But this time, I decided to go with ‘bugs’ as well. This is the second worksheet I’ve given my son to kickstart his thinking about algebra for the coming school year.
Read each of the two problems carefully and follow the directions to convert the word problems into algebraic expressions.
Jill has locked more zombies in rooms. Every room has zombies with the same number of limbs.
- In one room, she locked one zombie with ‘x’ number of limbs.
- In a second room, she locked three more zombies with ‘x’ number of limbs.
- In a third room she locked two zombies with ‘y’ number of limbs.
Write an equation to express the total number of zombies’ limbs ‘z’:
Simplify this equation by ‘combining terms’ – to do this, imagine that you combine the two rooms of zombies with ‘x’ limbs into one bigger room:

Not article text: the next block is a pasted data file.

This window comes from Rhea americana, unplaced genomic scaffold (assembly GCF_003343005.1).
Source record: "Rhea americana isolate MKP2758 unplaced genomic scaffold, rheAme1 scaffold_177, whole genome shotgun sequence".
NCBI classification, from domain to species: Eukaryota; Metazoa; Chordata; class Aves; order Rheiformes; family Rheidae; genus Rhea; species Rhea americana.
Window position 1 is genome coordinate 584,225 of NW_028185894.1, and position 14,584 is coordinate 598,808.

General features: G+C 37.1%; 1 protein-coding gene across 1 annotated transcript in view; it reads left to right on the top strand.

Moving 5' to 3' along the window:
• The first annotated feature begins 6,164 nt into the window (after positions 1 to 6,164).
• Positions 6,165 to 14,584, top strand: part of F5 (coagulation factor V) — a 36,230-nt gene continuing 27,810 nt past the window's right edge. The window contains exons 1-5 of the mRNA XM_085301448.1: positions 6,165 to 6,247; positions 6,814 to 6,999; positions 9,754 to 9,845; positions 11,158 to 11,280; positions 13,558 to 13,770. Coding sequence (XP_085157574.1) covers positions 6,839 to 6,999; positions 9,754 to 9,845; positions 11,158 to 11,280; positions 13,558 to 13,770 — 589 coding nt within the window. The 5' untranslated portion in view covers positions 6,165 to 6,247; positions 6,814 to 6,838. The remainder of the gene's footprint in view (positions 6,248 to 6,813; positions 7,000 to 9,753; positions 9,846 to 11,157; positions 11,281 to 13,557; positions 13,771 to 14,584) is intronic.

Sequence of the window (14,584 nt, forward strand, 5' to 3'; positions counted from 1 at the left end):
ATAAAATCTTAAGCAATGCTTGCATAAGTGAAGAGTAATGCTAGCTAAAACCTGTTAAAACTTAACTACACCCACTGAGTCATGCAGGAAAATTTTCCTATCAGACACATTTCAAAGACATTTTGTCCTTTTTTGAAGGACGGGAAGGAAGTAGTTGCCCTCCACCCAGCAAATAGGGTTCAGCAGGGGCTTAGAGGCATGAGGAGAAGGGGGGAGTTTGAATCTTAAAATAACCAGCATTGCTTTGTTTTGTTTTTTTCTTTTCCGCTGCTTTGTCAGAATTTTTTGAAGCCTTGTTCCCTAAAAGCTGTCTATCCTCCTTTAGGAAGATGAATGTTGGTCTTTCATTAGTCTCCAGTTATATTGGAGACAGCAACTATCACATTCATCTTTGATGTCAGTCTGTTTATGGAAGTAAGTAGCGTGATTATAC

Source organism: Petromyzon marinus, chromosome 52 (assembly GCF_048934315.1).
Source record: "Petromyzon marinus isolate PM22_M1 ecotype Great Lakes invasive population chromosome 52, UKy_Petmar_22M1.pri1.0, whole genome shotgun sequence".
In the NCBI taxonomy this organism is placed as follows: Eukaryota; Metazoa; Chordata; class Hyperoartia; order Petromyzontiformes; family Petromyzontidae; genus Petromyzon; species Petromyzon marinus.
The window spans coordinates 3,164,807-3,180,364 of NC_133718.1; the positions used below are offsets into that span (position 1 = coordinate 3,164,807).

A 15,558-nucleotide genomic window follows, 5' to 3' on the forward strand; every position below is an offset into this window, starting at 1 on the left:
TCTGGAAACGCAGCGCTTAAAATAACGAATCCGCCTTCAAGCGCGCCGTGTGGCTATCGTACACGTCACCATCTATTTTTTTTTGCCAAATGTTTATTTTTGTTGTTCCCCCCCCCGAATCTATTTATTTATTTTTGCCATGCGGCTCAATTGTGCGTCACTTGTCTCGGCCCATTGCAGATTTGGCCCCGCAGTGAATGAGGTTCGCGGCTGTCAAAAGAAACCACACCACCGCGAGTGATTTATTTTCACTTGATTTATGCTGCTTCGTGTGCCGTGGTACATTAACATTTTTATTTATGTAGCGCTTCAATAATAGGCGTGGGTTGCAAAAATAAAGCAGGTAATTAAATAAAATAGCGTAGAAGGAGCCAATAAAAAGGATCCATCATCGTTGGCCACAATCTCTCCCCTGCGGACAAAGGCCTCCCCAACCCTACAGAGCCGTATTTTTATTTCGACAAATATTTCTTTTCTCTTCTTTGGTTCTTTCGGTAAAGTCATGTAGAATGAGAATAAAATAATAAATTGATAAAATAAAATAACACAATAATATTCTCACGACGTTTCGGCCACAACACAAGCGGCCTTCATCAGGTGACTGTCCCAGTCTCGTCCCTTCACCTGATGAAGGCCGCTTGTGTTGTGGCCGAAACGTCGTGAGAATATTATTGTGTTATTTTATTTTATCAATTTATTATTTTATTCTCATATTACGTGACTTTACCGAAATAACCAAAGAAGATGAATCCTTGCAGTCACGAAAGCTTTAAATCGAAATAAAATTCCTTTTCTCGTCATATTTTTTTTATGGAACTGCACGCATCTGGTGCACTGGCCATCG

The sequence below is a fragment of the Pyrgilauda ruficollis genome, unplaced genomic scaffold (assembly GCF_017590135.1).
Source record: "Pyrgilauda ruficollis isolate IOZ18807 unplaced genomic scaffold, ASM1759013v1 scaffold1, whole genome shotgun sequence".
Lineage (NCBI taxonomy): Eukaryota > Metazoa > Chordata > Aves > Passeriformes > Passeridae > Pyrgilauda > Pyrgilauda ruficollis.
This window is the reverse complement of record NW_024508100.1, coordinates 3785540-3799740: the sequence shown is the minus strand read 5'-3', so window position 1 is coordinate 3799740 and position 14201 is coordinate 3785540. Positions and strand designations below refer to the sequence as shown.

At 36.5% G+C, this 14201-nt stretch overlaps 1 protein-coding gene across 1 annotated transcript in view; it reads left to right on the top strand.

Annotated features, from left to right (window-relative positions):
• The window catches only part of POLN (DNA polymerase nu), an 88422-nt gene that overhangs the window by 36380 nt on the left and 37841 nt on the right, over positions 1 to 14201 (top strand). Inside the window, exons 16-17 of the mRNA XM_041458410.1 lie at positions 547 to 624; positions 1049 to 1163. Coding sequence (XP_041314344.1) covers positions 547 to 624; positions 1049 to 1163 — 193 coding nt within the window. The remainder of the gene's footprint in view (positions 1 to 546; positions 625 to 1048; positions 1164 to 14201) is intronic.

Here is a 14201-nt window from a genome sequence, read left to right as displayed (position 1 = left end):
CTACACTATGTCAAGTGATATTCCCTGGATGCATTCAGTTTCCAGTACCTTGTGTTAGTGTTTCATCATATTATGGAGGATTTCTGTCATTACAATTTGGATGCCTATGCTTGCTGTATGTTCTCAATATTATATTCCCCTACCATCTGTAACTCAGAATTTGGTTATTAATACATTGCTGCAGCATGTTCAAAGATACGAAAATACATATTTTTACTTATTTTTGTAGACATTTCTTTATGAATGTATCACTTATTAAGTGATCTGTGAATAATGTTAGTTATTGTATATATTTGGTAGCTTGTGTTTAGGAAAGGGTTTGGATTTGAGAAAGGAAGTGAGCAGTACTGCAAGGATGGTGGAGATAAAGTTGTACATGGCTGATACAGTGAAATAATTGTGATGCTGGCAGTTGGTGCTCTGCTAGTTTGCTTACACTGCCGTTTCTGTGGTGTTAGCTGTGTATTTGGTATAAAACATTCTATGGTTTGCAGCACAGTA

If x = 2 and y = 3, solve for z:
Bobby, in the second grade, doesn’t even know zombies are attacking. He’s doing a project with spiders and insects.
- He put four grasshoppers in one box.
- He put two big spiders in another box.
- He put one small spider in the last box.
Write an equation to express the total number of legs ‘z’:
Simplify this equation by ‘combining terms’ – just like above, but combining the two boxes of spiders:
How many legs do grasshoppers have? X =
How many legs do big spiders have? Y =
How many legs do small spiders have? Y =
Given what you know about spiders and grasshoppers, solve for z: